Doing some research, I realised we were wrong on the humidity levels (should be 50-55 the first 18 days & then 65-75 the last correct??) I also found that perhaps we didn't have enough ventilation...have increased the size of the holes to 1/2" & put the water pan on the bottom. We have it on now without eggs to try to tweak it. Levels are currently reading 101 temp (which we can lower a tad) & 60% humidity.

    Understanding that ventilation needs to be increased the last 3 days....how the heck do you do that ?? If you need to open vents to lower humidity....when you do this wouldn't you lower the humidity at the crucial hatch time???

    In the stryrofoam incubator...we misted the eggs with water twice a day....should we still do that?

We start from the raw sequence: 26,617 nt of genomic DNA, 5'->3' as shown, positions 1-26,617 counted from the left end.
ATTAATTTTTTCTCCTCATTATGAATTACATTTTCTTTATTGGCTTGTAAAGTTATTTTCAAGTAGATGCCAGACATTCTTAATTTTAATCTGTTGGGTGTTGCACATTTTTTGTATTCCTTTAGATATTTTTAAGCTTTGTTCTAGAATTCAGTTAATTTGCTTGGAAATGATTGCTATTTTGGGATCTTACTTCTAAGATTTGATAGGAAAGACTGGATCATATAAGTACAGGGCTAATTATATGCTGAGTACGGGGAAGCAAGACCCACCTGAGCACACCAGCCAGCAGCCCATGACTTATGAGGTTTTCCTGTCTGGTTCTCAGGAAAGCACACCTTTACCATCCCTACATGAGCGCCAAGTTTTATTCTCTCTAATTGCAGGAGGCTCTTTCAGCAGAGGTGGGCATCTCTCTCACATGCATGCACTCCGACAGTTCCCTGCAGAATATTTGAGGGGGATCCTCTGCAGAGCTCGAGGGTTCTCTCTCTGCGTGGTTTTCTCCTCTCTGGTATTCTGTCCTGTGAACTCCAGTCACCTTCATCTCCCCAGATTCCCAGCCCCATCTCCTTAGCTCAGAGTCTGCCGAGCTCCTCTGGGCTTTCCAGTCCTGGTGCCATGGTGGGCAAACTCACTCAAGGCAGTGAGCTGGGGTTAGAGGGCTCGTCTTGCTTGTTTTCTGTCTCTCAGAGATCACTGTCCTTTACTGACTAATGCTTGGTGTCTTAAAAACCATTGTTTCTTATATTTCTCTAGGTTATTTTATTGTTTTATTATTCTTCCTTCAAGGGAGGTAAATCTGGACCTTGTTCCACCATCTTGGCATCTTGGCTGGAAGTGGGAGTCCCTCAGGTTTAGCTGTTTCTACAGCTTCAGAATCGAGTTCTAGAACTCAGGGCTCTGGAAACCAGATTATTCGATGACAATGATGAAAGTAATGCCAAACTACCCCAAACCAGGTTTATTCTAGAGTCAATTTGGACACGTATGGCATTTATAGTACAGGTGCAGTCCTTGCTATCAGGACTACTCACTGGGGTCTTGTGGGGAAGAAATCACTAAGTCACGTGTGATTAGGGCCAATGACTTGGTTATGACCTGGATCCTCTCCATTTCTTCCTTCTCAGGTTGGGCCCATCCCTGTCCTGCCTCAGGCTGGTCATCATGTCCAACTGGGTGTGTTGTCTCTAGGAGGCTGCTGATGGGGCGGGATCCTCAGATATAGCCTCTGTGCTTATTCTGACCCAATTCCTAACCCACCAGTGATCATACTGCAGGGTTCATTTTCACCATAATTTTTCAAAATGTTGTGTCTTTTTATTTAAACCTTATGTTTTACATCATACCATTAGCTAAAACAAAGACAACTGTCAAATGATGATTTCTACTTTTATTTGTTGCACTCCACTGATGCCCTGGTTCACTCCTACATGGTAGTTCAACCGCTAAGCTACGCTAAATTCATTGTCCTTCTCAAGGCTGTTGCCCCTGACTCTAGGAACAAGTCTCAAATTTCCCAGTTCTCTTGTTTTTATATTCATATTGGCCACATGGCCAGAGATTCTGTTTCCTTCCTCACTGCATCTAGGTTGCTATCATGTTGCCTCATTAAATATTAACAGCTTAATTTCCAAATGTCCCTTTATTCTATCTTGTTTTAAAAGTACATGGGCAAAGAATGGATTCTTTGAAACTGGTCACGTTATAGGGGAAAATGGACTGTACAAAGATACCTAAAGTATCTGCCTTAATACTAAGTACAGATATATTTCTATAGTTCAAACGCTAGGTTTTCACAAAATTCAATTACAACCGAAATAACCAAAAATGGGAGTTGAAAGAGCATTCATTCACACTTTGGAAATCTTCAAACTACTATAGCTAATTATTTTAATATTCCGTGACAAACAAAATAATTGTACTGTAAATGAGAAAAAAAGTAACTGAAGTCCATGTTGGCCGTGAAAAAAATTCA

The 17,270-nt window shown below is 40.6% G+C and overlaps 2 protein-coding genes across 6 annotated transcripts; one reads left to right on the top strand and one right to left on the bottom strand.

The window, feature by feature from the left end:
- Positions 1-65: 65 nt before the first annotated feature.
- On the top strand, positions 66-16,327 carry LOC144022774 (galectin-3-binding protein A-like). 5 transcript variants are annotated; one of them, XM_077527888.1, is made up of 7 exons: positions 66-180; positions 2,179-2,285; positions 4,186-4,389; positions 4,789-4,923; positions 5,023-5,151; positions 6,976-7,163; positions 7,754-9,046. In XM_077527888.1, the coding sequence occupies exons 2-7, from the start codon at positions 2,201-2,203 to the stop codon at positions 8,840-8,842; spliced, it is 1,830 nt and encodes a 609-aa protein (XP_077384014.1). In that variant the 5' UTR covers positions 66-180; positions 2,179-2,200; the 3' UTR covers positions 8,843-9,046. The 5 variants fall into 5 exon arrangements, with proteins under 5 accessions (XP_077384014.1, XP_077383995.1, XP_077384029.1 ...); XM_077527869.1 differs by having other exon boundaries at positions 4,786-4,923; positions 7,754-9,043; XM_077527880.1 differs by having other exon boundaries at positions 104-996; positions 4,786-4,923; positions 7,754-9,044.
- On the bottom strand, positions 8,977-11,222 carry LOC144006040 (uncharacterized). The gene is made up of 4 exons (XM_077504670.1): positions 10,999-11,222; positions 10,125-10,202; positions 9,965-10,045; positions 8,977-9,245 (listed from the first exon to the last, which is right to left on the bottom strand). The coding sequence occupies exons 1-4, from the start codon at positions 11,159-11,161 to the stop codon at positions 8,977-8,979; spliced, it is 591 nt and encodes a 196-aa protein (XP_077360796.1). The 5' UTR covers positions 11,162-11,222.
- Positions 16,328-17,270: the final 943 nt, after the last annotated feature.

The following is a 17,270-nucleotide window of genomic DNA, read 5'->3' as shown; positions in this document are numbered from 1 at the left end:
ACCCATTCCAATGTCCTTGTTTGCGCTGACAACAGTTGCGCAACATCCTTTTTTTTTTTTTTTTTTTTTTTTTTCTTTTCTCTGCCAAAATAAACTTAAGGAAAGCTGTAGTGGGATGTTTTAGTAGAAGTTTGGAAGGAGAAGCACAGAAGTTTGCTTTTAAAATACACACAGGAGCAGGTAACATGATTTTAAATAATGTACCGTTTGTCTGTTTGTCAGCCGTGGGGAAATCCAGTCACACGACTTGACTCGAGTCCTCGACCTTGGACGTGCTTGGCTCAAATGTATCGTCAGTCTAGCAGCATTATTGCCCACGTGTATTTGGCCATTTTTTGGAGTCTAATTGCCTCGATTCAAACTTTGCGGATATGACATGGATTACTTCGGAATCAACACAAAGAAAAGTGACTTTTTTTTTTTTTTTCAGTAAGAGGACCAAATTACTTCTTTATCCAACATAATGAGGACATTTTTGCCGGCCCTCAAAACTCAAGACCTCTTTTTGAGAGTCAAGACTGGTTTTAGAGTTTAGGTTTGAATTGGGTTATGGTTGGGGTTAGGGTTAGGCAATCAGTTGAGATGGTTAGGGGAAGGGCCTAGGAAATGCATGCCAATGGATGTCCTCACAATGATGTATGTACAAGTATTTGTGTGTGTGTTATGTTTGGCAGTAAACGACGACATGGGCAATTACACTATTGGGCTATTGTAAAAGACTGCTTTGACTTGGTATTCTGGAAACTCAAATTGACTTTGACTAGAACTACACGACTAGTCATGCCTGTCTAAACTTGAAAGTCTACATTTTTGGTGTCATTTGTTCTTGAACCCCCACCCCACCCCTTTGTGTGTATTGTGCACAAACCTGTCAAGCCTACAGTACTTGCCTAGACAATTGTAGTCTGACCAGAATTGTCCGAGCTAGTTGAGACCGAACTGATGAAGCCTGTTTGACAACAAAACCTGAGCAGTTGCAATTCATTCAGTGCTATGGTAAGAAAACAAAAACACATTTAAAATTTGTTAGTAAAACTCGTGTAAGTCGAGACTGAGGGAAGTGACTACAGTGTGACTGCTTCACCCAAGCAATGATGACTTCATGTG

Currently using a digital thermometer/hygrometer combo similar to the ones I see in some of your pictures. Wondering if this is reading correct...as to someone's directions here, I wrapped the unit in a wet rag...waited 15 minutes...unit should have read upper 90s humidity....it read 78. Thermometer reading is correct.

    Any advice from you guys would be greatly appreciated....we have eggs ready to go in by tomorrow at the latest.

    Many thanks,
    Pat
     
  2. Sir Birdaholic

    Sir Birdaholic Night Knight

    Drill more holes & plug them with corks, tape, or whatever , till you need more air-flow.
     
  3. Ridgerunner

    Ridgerunner Free Ranging